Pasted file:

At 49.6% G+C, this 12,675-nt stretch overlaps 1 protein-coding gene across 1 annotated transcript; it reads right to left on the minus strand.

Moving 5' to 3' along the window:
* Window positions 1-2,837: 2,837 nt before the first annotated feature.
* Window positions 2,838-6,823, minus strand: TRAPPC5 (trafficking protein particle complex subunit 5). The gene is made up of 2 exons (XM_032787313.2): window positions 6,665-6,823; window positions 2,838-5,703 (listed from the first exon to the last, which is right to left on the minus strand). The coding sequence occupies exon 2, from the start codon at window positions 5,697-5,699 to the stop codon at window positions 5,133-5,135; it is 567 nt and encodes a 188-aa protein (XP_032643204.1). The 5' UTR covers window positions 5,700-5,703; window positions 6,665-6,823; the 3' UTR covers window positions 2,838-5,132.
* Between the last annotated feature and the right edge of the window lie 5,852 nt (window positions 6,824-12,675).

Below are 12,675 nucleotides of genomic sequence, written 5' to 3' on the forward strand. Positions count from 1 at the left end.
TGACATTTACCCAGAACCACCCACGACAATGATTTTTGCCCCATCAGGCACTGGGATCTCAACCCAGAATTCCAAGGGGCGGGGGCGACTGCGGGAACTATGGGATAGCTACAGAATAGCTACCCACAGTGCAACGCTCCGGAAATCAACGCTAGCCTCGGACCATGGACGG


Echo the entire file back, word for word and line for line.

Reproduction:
At 49.6% G+C, this 12,675-nt stretch overlaps 1 protein-coding gene across 1 annotated transcript; it reads right to left on the minus strand.

Moving 5' to 3' along the window:
* Window positions 1-2,837: 2,837 nt before the first annotated feature.
* Window positions 2,838-6,823, minus strand: TRAPPC5 (trafficking protein particle complex subunit 5). The gene is made up of 2 exons (XM_032787313.2): window positions 6,665-6,823; window positions 2,838-5,703 (listed from the first exon to the last, which is right to left on the minus strand). The coding sequence occupies exon 2, from the start codon at window positions 5,697-5,699 to the stop codon at window positions 5,133-5,135; it is 567 nt and encodes a 188-aa protein (XP_032643204.1). The 5' UTR covers window positions 5,700-5,703; window positions 6,665-6,823; the 3' UTR covers window positions 2,838-5,132.
* Between the last annotated feature and the right edge of the window lie 5,852 nt (window positions 6,824-12,675).

Below are 12,675 nucleotides of genomic sequence, written 5' to 3' on the forward strand. Positions count from 1 at the left end.
TGACATTTACCCAGAACCACCCACGACAATGATTTTTGCCCCATCAGGCACTGGGATCTCAACCCAGAATTCCAAGGGGCGGGGGCGACTGCGGGAACTATGGGATAGCTACAGAATAGCTACCCACAGTGCAACGCTCCGGAAATCAACGCTAGCCTCGGACCATGGACGG